Stand statement on proposal to spray chemical herbicides in Sea to Sky and Chilliwack forests

March 24, 2022

Stand.earth is calling on provincial decision-makers to immediately extend a public engagement period for a proposed Pest Management Plan that would see the spraying of chemical herbicides in forest lands from Squamish to Hope, including in areas around Chilliwack and Agassiz. 

Stand.earth is calling on provincial decision-makers to immediately extend a public engagement period for a proposed Pest Management Plan that would see the spraying of chemical herbicides in forest lands from Squamish to Hope, including in areas around Chilliwack and Agassiz. 

The proposal would see herbicides like triclopyr and glyphosate – which is the subject of ongoing lawsuits due to potential links to cancer – injected into broadleaf trees and sprayed from helicopters to kill native plant species, which are considered pests by the timber industry. The proposed pest management plan would begin April 2022 and last five years. The proposal has been submitted by the province’s own Crown corporation, BC Timber Sales.

Stand.earth supports calls from community members for a longer engagement period and more transparency from government agencies. The potential impacts of this plan are severe and likely to adversely impact local food and medicine sources, as well as wildlife habitat and overall forest health.

Spraying chemicals to eliminate certain plants is part of an antiquated practice to produce timber plantations, instead of supporting forest recovery after harvest. The B.C. NDP government has pledged to undertake a “paradigm shift” for forest management, specifically to value ecological and community values above timber values. The continued spraying of chemicals, especially without due public dialogue or transparency, is the antithesis to this commitment. Groups like Stop the Spray BC have long called for an end to the practice, which is widespread in the central Interior.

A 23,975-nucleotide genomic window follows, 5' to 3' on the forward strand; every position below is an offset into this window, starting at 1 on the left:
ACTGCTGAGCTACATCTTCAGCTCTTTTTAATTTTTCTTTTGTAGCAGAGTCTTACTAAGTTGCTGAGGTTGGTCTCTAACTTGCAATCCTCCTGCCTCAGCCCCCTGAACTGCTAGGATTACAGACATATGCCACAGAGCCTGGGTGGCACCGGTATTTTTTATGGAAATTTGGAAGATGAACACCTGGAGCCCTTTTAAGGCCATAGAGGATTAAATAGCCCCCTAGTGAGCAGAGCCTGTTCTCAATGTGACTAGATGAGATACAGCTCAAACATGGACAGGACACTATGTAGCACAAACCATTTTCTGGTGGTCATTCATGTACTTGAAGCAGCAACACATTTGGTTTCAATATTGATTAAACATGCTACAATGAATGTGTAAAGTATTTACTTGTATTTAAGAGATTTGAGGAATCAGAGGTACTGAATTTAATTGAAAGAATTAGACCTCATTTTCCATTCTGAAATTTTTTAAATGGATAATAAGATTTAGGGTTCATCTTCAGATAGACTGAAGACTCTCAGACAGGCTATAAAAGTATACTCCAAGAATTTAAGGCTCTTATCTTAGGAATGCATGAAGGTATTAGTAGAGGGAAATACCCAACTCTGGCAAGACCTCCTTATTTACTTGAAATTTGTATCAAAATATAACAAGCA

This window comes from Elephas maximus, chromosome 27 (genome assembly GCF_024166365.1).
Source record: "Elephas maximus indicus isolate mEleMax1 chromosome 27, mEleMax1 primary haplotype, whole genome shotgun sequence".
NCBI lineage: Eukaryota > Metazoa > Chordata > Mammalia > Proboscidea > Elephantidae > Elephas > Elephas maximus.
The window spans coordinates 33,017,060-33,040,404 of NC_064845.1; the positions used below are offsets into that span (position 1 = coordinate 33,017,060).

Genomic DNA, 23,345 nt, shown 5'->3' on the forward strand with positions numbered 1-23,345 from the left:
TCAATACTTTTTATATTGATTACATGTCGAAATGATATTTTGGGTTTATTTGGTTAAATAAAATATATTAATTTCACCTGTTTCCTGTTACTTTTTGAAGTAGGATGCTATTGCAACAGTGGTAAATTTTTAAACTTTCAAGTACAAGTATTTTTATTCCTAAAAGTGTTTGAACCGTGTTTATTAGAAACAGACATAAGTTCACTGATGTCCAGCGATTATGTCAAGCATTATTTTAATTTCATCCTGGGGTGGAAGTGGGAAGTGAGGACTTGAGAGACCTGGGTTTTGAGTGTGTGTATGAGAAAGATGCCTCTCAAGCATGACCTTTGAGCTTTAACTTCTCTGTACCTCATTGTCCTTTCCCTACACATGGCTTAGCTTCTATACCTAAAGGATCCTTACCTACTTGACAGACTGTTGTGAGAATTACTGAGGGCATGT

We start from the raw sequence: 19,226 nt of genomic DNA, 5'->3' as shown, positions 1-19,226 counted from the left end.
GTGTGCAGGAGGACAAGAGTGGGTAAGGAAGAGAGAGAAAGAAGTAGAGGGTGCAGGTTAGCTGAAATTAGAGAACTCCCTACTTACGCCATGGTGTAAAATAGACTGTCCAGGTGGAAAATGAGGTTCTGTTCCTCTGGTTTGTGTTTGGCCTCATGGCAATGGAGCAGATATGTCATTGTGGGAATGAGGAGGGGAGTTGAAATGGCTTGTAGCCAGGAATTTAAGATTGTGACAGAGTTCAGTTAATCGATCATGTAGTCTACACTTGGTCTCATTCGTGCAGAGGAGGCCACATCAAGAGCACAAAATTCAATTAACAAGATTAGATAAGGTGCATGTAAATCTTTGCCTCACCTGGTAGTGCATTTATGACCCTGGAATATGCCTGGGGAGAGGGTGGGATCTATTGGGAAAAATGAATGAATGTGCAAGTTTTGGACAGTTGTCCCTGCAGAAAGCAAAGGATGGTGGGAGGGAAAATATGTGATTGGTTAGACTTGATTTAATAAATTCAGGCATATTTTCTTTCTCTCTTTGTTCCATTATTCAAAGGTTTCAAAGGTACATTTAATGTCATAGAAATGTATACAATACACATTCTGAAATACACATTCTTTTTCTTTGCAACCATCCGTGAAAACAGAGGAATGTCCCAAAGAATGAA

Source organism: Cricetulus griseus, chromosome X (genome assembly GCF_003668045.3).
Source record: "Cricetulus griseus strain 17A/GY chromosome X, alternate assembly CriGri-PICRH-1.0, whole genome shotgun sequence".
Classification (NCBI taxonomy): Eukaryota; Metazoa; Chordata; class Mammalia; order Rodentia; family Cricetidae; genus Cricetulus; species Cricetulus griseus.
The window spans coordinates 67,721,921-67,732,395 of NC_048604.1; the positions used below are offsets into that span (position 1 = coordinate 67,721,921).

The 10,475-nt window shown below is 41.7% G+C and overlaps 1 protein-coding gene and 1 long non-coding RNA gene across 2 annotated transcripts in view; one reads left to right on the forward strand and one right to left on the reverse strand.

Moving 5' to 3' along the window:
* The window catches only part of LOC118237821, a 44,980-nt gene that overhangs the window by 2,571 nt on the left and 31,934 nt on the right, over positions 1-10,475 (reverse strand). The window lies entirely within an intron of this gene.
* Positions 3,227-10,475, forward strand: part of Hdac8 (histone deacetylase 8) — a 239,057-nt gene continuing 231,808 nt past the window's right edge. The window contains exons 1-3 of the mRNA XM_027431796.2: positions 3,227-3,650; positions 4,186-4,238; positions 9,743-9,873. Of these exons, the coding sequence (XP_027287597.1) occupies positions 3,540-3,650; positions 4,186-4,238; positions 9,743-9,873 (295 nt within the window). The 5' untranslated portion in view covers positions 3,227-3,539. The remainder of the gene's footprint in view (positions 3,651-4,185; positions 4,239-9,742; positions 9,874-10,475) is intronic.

Communities in British Columbia are contending with multiple crises, including the impacts of megafires, floods, and slides made worse by climate change and overlogging. The protection and recovery of forests, including fire and drought-resistant species like broadleaf trees, must be an integral part of any strategy to mitigate climate change impacts and bolster community resiliency.

We call on provincial government decision-makers to honour their promises to chart a new future for forests, and stop the spray of chemical herbicides in forests across the province. We are urging the province to begin by taking the immediate step of extending the public engagement period for the Pest Management Plan in the Sea to Sky and Chilliwack Natural Resource Districts.

Members of the public are encouraged to make immediate email submissions to the BC Timber Sales Chinook Business area at Forests.ChinookTimberSalesOffice@gov.bc.ca and request an extension to the public engagement period for Pest Management Plan 18597-40/2022-27, and CC your elected representative and Forests Minister Katrine Conroy (FLNR.Minister@gov.bc.ca).